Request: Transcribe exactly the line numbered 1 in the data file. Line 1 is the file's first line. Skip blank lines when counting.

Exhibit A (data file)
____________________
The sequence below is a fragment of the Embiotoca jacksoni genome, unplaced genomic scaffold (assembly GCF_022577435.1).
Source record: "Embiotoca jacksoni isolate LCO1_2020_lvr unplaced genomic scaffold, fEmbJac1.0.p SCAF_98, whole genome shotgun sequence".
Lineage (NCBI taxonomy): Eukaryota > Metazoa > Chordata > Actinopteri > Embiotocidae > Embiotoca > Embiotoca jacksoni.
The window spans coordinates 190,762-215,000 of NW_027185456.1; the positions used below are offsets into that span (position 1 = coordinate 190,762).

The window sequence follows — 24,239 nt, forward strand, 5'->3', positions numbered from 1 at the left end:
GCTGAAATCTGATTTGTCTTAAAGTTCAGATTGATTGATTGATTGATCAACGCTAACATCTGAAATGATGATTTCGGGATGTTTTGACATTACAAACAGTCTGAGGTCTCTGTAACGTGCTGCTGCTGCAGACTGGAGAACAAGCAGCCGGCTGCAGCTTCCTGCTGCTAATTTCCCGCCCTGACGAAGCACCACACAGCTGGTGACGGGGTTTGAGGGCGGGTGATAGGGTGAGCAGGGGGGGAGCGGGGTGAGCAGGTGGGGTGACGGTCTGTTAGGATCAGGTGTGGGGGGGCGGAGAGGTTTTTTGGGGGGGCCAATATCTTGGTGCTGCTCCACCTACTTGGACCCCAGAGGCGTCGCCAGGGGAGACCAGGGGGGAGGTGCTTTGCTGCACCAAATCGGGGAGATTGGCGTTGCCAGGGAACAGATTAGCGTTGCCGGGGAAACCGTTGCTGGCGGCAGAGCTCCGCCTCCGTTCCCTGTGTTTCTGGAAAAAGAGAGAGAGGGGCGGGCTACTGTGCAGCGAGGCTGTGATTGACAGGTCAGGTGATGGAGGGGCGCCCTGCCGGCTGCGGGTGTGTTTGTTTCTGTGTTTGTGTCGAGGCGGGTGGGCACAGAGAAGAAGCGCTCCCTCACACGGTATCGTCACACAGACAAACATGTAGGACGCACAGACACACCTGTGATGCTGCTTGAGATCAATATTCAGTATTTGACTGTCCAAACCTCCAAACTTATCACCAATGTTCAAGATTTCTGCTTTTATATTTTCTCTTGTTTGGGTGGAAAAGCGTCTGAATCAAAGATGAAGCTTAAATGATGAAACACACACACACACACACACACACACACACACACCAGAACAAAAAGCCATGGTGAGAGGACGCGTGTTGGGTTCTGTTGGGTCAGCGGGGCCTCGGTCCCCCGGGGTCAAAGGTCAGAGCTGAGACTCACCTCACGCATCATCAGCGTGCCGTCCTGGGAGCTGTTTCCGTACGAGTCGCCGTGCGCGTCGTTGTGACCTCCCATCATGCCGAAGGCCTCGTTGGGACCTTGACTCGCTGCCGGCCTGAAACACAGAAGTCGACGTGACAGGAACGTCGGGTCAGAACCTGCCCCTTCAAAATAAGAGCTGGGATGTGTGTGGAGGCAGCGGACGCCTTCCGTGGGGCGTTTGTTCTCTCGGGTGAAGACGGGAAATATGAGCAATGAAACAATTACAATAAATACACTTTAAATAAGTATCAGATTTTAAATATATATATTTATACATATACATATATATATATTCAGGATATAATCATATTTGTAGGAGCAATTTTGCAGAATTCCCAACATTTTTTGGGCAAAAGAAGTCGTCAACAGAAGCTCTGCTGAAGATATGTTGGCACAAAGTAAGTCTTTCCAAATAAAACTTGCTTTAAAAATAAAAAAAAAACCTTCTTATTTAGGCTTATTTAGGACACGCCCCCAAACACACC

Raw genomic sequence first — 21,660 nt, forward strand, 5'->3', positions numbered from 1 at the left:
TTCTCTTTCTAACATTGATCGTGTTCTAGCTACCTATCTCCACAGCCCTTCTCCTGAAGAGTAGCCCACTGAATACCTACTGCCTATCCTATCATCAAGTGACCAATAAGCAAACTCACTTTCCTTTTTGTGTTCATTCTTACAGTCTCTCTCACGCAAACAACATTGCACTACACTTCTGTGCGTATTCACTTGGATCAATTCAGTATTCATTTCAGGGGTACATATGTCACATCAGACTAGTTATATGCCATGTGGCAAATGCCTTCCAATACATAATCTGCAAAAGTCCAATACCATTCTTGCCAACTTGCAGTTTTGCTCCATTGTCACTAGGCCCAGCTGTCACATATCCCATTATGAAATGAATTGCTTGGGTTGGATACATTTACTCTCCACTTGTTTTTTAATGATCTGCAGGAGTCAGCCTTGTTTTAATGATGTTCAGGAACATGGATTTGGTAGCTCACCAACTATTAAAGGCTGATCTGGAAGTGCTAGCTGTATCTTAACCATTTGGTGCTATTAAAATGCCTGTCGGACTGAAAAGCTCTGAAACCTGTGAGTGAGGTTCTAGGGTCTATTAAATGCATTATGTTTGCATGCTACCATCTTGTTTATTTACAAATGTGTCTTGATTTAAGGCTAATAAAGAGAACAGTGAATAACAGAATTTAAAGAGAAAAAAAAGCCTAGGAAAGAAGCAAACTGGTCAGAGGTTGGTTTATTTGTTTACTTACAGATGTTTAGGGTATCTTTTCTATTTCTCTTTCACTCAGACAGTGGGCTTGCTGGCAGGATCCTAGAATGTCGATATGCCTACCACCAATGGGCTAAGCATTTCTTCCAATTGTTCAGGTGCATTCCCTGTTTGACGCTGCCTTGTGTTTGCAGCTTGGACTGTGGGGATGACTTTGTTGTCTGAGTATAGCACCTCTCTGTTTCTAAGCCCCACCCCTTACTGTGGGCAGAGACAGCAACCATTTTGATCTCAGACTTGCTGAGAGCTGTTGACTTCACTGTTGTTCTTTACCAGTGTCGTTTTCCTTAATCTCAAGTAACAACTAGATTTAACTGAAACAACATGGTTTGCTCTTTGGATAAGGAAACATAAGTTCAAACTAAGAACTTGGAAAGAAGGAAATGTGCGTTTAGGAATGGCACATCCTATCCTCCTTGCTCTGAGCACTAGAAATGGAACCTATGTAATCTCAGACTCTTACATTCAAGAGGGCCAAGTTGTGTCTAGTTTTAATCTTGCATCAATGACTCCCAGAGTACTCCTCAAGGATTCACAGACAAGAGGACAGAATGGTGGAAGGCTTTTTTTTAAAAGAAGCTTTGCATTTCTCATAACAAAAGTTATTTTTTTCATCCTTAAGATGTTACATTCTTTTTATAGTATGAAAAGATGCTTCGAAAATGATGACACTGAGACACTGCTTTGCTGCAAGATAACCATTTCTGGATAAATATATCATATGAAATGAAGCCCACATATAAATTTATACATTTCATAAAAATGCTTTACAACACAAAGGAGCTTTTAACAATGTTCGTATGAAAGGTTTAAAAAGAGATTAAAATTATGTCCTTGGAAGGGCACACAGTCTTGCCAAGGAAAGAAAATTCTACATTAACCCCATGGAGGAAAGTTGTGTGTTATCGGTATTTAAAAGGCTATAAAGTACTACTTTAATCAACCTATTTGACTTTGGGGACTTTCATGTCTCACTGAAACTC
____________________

The sequence below is a fragment of the Embiotoca jacksoni genome, unplaced genomic scaffold (assembly GCF_022577435.1).